• “Girl in a Country Song” by Maddie & Tae
  • “Pretty Hurts” by Beyonce
  • “A Living Human Girl” by The Regrettes
  • “Fake Happy” by Paramore
  • “FOR MY PEOPLE” by Joey Bada$$
  • “TEMPTATION” by Joey Bada$$
  • “Wild Hearts Can’t be Broken” by P!nk
  • “Love it if we Made it” by The 1975
  • “Woman” by Doja Cat
  • “Big Yellow Taxi” by Joni Mitchell
  • “Cough Syrup” by Darren Chris
  • “Hunger” by Florence + The Machine
  • “What About Us” by Pink
  • “Make Me Feel” by Janelle Monae
  • “The Bigger Picture” by Lil’ Baby
  • “Burn the House Down” by AJR
  • “Promises & Pills” by SOJA
  • “1-800-273-8255” by Logic
  • “Glory” by John Legend and Common
  • “Female” by Keith Urban
  • “American Idiot” by Green Day
  • “Cherry Wine” by Hozier
  • “Preach” by John Legend
  • “Crooked Smile” by J. Cole
  • “Til It Happens to You” by Lady Gaga
  • “I Might Vote For Donald Trump” by JPEGMAFIA,
  • “Don’t Shoot” by The Game
  • “Mystery of Iniquity” by Lauryn Hill
  • “Zombie” by The Cranberries
  • “Praying” by Kesha
  • “Not Ready to Make Nice” by The Dixie Chicks
  • “Same Love” by Macklemore and Ryan Lewis (with Mary Lambert)
  • “Guerilla Radio” by Rage Against the Machine
  • “Where is the Love?” (2003) by Black Eyed Peas
  • “The Story of O.J.” by Jay-Z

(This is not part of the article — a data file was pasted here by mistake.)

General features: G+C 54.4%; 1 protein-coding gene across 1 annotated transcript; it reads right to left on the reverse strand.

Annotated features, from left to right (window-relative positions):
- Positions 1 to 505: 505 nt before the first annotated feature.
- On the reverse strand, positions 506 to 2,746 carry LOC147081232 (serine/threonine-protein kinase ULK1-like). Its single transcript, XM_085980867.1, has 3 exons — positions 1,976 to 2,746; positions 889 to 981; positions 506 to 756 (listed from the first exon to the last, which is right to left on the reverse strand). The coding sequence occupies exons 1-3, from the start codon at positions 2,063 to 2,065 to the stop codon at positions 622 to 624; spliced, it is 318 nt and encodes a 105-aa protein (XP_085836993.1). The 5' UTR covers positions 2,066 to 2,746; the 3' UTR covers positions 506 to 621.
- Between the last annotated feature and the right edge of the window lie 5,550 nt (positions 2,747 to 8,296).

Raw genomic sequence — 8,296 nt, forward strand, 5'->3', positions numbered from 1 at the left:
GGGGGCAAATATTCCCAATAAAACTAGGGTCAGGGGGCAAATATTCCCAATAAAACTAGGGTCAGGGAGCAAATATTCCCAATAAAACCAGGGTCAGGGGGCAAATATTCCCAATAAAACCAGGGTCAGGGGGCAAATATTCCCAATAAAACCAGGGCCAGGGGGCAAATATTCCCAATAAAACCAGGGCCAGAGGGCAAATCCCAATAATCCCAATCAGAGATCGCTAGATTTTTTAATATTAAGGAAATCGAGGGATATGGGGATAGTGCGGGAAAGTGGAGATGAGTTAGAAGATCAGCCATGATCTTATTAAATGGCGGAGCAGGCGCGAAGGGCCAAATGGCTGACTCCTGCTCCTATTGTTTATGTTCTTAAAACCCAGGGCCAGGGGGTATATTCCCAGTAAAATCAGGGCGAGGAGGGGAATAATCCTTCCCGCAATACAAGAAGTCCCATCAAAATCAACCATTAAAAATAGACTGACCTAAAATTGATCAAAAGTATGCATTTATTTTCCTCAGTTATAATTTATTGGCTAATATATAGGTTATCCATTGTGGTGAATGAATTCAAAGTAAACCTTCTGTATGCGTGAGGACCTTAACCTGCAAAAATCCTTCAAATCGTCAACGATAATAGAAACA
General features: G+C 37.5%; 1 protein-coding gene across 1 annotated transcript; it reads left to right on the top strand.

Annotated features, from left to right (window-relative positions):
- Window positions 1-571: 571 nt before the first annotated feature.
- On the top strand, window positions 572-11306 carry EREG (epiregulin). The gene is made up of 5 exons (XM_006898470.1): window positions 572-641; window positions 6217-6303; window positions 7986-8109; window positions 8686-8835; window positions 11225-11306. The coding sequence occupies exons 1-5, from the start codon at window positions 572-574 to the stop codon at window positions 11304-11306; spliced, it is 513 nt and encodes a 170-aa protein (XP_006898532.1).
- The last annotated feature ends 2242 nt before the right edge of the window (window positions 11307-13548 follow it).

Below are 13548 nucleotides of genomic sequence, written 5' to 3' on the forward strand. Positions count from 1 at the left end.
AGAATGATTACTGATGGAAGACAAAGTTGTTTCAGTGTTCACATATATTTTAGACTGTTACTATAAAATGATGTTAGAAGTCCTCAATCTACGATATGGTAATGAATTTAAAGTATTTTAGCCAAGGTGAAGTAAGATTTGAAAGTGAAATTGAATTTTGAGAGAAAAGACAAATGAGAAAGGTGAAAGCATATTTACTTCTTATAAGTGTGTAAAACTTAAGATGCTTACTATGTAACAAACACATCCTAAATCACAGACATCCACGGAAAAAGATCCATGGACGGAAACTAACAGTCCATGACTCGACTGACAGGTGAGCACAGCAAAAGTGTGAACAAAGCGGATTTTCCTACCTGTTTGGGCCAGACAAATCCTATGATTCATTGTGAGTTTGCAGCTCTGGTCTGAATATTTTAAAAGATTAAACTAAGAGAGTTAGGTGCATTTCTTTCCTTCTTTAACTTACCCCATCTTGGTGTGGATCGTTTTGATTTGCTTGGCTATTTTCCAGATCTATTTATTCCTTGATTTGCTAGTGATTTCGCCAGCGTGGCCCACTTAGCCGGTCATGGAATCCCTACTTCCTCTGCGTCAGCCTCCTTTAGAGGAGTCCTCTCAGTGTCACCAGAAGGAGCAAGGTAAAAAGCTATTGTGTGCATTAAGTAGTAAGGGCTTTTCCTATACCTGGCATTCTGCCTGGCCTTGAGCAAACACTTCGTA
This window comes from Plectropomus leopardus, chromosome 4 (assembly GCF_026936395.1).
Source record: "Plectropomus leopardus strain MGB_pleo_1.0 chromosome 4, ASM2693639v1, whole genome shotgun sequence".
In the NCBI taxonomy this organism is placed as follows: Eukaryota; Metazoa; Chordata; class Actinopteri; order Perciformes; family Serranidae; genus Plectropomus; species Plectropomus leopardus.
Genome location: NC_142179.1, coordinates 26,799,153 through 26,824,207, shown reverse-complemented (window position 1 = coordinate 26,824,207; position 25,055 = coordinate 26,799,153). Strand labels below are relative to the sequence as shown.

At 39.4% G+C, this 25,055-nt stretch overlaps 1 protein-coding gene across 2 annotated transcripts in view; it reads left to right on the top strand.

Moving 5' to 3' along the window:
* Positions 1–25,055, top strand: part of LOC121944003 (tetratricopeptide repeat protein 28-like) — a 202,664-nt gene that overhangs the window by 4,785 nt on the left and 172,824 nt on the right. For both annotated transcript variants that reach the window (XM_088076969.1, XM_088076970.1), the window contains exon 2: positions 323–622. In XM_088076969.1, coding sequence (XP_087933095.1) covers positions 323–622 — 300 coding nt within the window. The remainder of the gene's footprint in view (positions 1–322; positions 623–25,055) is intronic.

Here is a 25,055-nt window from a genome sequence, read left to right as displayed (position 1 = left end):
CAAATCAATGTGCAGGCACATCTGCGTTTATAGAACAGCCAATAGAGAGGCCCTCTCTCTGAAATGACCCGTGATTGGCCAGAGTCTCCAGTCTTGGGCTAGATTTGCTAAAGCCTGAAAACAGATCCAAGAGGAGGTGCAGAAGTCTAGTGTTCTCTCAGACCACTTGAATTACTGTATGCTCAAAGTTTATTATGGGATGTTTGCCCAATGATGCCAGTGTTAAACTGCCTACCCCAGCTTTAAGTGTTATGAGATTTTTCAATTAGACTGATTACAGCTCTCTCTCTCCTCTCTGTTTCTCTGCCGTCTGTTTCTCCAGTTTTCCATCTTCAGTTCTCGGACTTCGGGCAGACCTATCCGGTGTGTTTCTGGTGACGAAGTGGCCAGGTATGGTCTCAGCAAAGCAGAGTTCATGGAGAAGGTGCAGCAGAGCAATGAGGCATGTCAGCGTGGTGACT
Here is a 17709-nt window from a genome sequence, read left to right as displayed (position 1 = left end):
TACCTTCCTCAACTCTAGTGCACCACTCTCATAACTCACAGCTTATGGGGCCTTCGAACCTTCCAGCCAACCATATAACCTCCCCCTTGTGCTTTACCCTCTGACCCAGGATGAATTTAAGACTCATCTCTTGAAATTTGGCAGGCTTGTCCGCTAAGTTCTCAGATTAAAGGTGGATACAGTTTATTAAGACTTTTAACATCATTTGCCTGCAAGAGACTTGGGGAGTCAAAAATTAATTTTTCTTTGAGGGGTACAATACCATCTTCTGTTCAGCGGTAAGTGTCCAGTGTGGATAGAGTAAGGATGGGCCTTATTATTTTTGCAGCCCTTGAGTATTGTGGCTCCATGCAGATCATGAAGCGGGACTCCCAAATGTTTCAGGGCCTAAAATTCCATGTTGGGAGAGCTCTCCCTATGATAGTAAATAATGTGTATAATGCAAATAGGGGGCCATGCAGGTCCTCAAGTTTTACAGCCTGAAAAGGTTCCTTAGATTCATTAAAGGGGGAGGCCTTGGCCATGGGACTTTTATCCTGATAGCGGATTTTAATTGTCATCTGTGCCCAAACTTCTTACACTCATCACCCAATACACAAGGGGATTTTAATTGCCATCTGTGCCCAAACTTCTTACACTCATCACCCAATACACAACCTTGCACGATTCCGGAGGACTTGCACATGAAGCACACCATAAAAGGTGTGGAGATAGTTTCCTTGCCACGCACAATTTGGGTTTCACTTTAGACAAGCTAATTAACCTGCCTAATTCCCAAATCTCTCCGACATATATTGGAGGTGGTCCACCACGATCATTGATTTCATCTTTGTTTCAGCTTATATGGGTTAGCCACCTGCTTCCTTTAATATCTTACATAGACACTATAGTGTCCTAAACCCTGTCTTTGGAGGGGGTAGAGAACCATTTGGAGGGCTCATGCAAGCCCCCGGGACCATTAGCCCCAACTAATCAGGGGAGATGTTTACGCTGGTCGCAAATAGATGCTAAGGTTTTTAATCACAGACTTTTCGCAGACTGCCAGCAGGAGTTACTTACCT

• “Pumped Up Kicks” by Foster the People
  • “Neighbors” by J.Cole
  • “Now” by Miguel
  • “Paranoia” by Chance the Rapper
  • “XXX” by Kendrick Lamar
  • “You Don’t Own Me” (2016) by Grace
  • “Don’t Touch My Hair” by Solange
  • “My Mind is for Sale” by Jack Johnson
  • “Just a Girl” by No Doubt


I would like you to think about this proposal in terms of several things.

First, consider two possible songs you would like to investigate. After I read your proposal I will make suggestions on which of the two would be best for the project.

Consider what it is about that songs that intrigue you, that you are curious about, that makes you want to learn more about them. (Don’t just write that you have always loved the song—really engage it critically.) Are the songs too obvious or will they be challenging (challenging is good)? Discuss what make them protest songs and what they are protesting against, and/or the social justice issue being raised. As stated above, the songs must have been released during your lifetime, either as an original recording or a re-interpretation of an older song.

Second, where do you think the songs will lead you, in terms of research and other music? How do the songs exhibit the characteristics of their genre? How do they connect to a particular moment in history?

Third, I would like you to consider what the songs mean to you, personally. Why do you think they are important? Are you willing to dedicate 10 weeks to studying one or the other, which will mean listening to it over and over and over again?